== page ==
City Tourism Tax Would Support West Duluth Development

Updated: 03/27/2014 10:17 PM
Created: 03/27/2014 8:57 PM
By: Maarja Anderson

Duluth Mayor Don Ness is gaining support for a proposal that would reinstate a half-percent tourism tax in the city.

The mayor was in St. Paul Wednesday lobbying a senate tax committee to allow the city to reinstate the tourism tax. Thursday, West Duluth community leaders and residents gathered at Mr. D's to show their support for the proposal.

The tax would be applied to food and beverages purchased at bars and restaurants, as well as on stays at hotels and motels. The money would then be invested in revitalization projects in West Duluth, according to Ness.

The tax dollars would go to support tourism growth and promotion in West Duluth, to places such as the Lake Superior Zoo, Spirit Mountain, Wade Stadium. It would also help create new trails, parks, and better access to the river.

Ness calls it the 'St. Louis River Vision.'

The mayor also stressed a sense of urgency, saying, "We can't wait." He pointed out West Duluth's main thoroughfare is already scheduled for construction.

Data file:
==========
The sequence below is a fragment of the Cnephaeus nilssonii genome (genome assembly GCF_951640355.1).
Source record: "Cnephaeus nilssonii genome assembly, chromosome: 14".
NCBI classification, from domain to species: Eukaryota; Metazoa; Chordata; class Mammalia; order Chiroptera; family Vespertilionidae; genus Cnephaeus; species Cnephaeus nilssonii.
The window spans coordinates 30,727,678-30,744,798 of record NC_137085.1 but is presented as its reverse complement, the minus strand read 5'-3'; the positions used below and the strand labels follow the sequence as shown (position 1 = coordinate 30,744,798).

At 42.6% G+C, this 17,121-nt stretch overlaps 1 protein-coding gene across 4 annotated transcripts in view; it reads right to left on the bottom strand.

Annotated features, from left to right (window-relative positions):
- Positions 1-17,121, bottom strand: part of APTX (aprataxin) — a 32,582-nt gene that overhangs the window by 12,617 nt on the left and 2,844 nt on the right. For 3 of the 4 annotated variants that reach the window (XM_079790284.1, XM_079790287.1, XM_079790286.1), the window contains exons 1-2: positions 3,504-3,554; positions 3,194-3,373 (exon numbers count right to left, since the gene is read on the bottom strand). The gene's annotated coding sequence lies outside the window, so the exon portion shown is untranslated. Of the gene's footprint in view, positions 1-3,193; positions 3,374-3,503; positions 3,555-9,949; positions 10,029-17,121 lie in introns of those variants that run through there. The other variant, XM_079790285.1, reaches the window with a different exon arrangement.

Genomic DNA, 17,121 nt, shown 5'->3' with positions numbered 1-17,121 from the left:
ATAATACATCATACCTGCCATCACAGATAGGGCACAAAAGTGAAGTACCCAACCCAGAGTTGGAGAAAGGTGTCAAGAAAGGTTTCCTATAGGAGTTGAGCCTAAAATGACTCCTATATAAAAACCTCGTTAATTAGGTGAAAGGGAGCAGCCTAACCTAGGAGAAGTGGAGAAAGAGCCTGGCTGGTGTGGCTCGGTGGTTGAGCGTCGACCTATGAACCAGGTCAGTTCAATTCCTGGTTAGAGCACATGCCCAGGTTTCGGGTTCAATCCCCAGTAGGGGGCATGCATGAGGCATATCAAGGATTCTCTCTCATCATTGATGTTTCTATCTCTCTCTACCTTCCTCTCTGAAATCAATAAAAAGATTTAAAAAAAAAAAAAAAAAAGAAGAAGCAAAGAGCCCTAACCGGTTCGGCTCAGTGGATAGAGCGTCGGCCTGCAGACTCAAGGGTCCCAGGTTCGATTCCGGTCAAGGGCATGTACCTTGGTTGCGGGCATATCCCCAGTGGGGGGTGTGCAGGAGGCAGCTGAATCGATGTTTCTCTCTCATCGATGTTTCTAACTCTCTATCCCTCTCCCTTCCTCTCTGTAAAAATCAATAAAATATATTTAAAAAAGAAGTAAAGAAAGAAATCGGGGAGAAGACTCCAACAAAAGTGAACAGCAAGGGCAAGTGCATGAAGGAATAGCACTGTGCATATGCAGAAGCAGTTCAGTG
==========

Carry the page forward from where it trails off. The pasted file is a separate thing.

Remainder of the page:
"We want to make the improvement that we are talking about today at the same time the improvements are made on Highway 23, so at the end of the construction season at 2016 we're going to present to this entire region a new experience along the St. Louis River," said Ness.

Business leaders agree.

"We don't want it [Highway 23] to be a new road for people to go through West Duluth, we want it to be a new road for people to be able to come to West Duluth and stop in West Duluth," said Charlie Stauduhar, President of the West Duluth Business Club.

Ness also announced the support of Visit Duluth for the tax.

But what do hotels and restaurants think about the tax? It's still unclear.

Eyewitness News called around to a dozen hotels and restaurants, few are taking a side quite yet. Grandma's Restaurants, however, said they would support the tax.

The Duluth Chamber of Commerce is meeting with all their members before they take a public stance.

Ness said this is just the beginning of the process. The state legislature has to allow the city the authority to leverage the tax that expired about a year and a half ago. Then they'll engage the community before the proposal is up before the city council.

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